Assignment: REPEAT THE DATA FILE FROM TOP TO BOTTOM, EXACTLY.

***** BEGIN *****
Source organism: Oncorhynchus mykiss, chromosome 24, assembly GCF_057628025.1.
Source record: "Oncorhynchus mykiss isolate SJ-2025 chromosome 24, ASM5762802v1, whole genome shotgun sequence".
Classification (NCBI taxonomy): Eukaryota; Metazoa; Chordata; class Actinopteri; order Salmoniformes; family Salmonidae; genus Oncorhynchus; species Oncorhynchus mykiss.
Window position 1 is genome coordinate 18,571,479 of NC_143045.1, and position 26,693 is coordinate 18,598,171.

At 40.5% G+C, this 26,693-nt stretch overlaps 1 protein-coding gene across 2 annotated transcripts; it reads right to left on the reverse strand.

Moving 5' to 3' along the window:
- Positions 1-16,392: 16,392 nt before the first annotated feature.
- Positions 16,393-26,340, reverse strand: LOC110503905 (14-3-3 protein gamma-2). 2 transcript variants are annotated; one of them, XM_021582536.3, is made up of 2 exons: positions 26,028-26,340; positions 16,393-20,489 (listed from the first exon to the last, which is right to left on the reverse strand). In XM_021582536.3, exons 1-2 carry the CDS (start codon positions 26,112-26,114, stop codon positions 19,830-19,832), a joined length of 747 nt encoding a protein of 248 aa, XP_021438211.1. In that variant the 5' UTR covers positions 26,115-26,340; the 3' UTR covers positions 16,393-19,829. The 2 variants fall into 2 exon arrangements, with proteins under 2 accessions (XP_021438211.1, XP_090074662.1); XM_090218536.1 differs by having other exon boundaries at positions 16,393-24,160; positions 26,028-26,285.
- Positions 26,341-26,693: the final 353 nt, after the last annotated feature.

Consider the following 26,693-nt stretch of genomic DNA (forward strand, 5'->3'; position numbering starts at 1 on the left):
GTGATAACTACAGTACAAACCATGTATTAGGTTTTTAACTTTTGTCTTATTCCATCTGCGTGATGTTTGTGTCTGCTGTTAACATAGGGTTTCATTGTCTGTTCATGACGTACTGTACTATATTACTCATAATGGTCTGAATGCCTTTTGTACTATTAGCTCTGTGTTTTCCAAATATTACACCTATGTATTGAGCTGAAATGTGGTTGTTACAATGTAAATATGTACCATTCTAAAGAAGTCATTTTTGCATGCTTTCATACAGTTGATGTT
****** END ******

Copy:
Source organism: Oncorhynchus mykiss, chromosome 24, assembly GCF_057628025.1.
Source record: "Oncorhynchus mykiss isolate SJ-2025 chromosome 24, ASM5762802v1, whole genome shotgun sequence".
Classification (NCBI taxonomy): Eukaryota; Metazoa; Chordata; class Actinopteri; order Salmoniformes; family Salmonidae; genus Oncorhynchus; species Oncorhynchus mykiss.
Window position 1 is genome coordinate 18,571,479 of NC_143045.1, and position 26,693 is coordinate 18,598,171.

At 40.5% G+C, this 26,693-nt stretch overlaps 1 protein-coding gene across 2 annotated transcripts; it reads right to left on the reverse strand.

Moving 5' to 3' along the window:
- Positions 1-16,392: 16,392 nt before the first annotated feature.
- Positions 16,393-26,340, reverse strand: LOC110503905 (14-3-3 protein gamma-2). 2 transcript variants are annotated; one of them, XM_021582536.3, is made up of 2 exons: positions 26,028-26,340; positions 16,393-20,489 (listed from the first exon to the last, which is right to left on the reverse strand). In XM_021582536.3, exons 1-2 carry the CDS (start codon positions 26,112-26,114, stop codon positions 19,830-19,832), a joined length of 747 nt encoding a protein of 248 aa, XP_021438211.1. In that variant the 5' UTR covers positions 26,115-26,340; the 3' UTR covers positions 16,393-19,829. The 2 variants fall into 2 exon arrangements, with proteins under 2 accessions (XP_021438211.1, XP_090074662.1); XM_090218536.1 differs by having other exon boundaries at positions 16,393-24,160; positions 26,028-26,285.
- Positions 26,341-26,693: the final 353 nt, after the last annotated feature.

Consider the following 26,693-nt stretch of genomic DNA (forward strand, 5'->3'; position numbering starts at 1 on the left):
GTGATAACTACAGTACAAACCATGTATTAGGTTTTTAACTTTTGTCTTATTCCATCTGCGTGATGTTTGTGTCTGCTGTTAACATAGGGTTTCATTGTCTGTTCATGACGTACTGTACTATATTACTCATAATGGTCTGAATGCCTTTTGTACTATTAGCTCTGTGTTTTCCAAATATTACACCTATGTATTGAGCTGAAATGTGGTTGTTACAATGTAAATATGTACCATTCTAAAGAAGTCATTTTTGCATGCTTTCATACAGTTGATGTT